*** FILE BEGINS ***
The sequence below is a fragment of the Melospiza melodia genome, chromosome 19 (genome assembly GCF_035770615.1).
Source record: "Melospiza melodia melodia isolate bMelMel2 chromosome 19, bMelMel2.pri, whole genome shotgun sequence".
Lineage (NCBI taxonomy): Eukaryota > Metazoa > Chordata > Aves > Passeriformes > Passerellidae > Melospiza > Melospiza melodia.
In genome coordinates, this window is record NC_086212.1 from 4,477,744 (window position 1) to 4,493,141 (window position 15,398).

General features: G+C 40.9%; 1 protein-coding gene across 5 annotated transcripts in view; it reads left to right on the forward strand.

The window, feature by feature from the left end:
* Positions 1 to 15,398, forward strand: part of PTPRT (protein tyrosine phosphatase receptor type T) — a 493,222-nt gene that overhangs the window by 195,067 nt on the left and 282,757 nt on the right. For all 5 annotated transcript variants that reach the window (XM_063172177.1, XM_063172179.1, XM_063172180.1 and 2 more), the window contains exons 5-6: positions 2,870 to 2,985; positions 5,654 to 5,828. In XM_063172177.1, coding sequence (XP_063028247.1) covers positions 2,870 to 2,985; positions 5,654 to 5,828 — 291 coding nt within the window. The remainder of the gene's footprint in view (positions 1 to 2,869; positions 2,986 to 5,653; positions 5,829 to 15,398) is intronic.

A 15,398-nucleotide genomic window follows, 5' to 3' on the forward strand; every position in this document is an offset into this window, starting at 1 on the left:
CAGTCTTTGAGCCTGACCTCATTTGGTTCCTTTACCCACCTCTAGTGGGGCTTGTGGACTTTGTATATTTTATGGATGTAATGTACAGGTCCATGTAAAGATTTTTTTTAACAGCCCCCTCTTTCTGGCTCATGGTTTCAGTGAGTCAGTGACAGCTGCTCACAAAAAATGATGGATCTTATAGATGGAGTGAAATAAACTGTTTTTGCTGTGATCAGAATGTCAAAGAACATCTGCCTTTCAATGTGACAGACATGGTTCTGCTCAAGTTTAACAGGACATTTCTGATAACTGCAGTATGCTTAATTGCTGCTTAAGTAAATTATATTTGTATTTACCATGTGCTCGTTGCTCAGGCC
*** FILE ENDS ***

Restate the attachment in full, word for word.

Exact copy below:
The sequence below is a fragment of the Melospiza melodia genome, chromosome 19 (genome assembly GCF_035770615.1).
Source record: "Melospiza melodia melodia isolate bMelMel2 chromosome 19, bMelMel2.pri, whole genome shotgun sequence".
Lineage (NCBI taxonomy): Eukaryota > Metazoa > Chordata > Aves > Passeriformes > Passerellidae > Melospiza > Melospiza melodia.
In genome coordinates, this window is record NC_086212.1 from 4,477,744 (window position 1) to 4,493,141 (window position 15,398).

General features: G+C 40.9%; 1 protein-coding gene across 5 annotated transcripts in view; it reads left to right on the forward strand.

The window, feature by feature from the left end:
* Positions 1 to 15,398, forward strand: part of PTPRT (protein tyrosine phosphatase receptor type T) — a 493,222-nt gene that overhangs the window by 195,067 nt on the left and 282,757 nt on the right. For all 5 annotated transcript variants that reach the window (XM_063172177.1, XM_063172179.1, XM_063172180.1 and 2 more), the window contains exons 5-6: positions 2,870 to 2,985; positions 5,654 to 5,828. In XM_063172177.1, coding sequence (XP_063028247.1) covers positions 2,870 to 2,985; positions 5,654 to 5,828 — 291 coding nt within the window. The remainder of the gene's footprint in view (positions 1 to 2,869; positions 2,986 to 5,653; positions 5,829 to 15,398) is intronic.

A 15,398-nucleotide genomic window follows, 5' to 3' on the forward strand; every position in this document is an offset into this window, starting at 1 on the left:
CAGTCTTTGAGCCTGACCTCATTTGGTTCCTTTACCCACCTCTAGTGGGGCTTGTGGACTTTGTATATTTTATGGATGTAATGTACAGGTCCATGTAAAGATTTTTTTTAACAGCCCCCTCTTTCTGGCTCATGGTTTCAGTGAGTCAGTGACAGCTGCTCACAAAAAATGATGGATCTTATAGATGGAGTGAAATAAACTGTTTTTGCTGTGATCAGAATGTCAAAGAACATCTGCCTTTCAATGTGACAGACATGGTTCTGCTCAAGTTTAACAGGACATTTCTGATAACTGCAGTATGCTTAATTGCTGCTTAAGTAAATTATATTTGTATTTACCATGTGCTCGTTGCTCAGGCC